Closing costs complicated in Montgomery County, Maryland
County transfer taxes plus state transfer & recordation taxes make Montgomery County a tricky place to buy real estate
Closing costs in Montgomery County, Maryland – both in terms of the required complex calculations and the high rates – may be the most unfriendly jurisdiction to home buyers and sellers compared to all other jurisdictions in the country.
Most homebuyers and sellers can very easily determine their closing costs for government transfer taxes by simply multiplying a base factor of say 1% or .5% against their contract purchase price. However, in Montgomery County, Maryland, a multitude of factors come into play when calculating this biggest chunk of closing costs.
At the time of closing on a Montgomery County, Maryland purchase transaction, the three different taxes imposed and generally split evenly between the buyer and the seller are:
- County Transfer Tax
- State Transfer Tax
- State Recordation Tax
As a guide, I have identified each tax below with the respective rates and associated variables. Or if you want to make it easy on yourself, I suggest using our Quick Quote which accounts for all these factors and variables with a few easy questions.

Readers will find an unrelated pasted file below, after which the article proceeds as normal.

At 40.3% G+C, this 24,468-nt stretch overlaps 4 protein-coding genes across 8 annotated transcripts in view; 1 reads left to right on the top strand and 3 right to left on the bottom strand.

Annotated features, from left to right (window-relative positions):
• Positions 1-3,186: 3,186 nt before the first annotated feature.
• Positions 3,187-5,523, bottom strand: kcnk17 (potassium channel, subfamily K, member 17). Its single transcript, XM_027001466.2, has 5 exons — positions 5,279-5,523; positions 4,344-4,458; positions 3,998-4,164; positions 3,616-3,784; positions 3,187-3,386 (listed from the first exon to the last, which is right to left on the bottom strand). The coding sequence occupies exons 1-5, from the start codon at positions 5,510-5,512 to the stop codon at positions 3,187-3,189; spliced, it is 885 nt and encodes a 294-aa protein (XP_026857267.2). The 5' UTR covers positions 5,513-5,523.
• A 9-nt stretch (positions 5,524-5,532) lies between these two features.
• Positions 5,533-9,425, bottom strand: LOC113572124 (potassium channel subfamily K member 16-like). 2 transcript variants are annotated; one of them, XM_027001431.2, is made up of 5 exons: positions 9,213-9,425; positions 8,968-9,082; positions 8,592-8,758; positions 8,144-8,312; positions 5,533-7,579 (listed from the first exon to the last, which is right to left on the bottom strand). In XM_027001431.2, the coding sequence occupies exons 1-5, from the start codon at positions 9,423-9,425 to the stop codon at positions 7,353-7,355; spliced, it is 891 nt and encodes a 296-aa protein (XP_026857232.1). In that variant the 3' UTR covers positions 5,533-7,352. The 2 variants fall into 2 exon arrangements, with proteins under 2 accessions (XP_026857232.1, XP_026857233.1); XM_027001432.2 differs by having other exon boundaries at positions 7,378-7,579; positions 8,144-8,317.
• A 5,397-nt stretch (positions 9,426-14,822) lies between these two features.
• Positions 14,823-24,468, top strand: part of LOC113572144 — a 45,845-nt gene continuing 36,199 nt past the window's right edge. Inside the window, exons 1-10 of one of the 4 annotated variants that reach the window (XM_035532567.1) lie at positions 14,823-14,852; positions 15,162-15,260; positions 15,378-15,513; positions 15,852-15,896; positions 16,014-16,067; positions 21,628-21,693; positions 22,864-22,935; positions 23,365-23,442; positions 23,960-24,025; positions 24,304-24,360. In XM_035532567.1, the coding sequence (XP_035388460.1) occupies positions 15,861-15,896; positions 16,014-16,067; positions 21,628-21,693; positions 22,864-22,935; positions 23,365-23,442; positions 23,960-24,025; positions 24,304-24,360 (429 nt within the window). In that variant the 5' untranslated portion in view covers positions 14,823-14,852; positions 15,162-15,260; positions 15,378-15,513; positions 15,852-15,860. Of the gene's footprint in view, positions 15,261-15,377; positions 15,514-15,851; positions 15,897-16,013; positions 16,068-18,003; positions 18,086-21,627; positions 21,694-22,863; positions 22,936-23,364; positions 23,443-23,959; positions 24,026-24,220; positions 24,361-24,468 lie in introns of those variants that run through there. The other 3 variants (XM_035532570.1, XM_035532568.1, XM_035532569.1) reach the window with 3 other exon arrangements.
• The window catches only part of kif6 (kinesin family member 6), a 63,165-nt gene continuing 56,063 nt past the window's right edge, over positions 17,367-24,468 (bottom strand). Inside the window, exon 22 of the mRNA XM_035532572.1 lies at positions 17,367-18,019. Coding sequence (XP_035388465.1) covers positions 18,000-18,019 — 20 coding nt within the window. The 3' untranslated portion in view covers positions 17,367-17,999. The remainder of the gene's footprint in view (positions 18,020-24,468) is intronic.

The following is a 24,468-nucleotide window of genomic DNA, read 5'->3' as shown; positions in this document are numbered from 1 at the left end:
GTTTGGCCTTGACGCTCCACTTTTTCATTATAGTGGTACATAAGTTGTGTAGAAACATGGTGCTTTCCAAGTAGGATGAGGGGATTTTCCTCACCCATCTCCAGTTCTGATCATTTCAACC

County transfer tax
This tax is imposed at 1% of the purchase price (or total consideration) and customarily split 50/50 between buyer and seller. Thus, typically, the buyer pays .5% and the seller pays .5%.
State transfer tax
This tax is imposed at .5% of the purchase price and customarily split 50/50 between buyer and seller. Thus, typically, the buyer pays .25% and the seller pays .25%. However, if the homebuyer is a Maryland first-time homebuyer, then the buyer is exempt from paying her portion but the seller still must pay the .25%.
State recordation tax
This tax is imposed at .69% on the first $500,000 of the purchase price plus an additional .1% on the amount of purchase price exceeding $500,000. This tax is also customarily split 50/50 between the buyer and the seller.
However, if the homebuyer will be occupying the property as a principal residence, then the first $50,000 of the purchase price is exempt from this tax, which means the tax is imposed at .069% on the first $450,000 of the purchase price.
Further, an additional .69% is imposed on the loan amount of $500,000 or less (in most cases a construction loan) to the extent it exceeds the purchase price or 1% on the loan amount over $500,000.00 to the extent it exceeds the purchase price.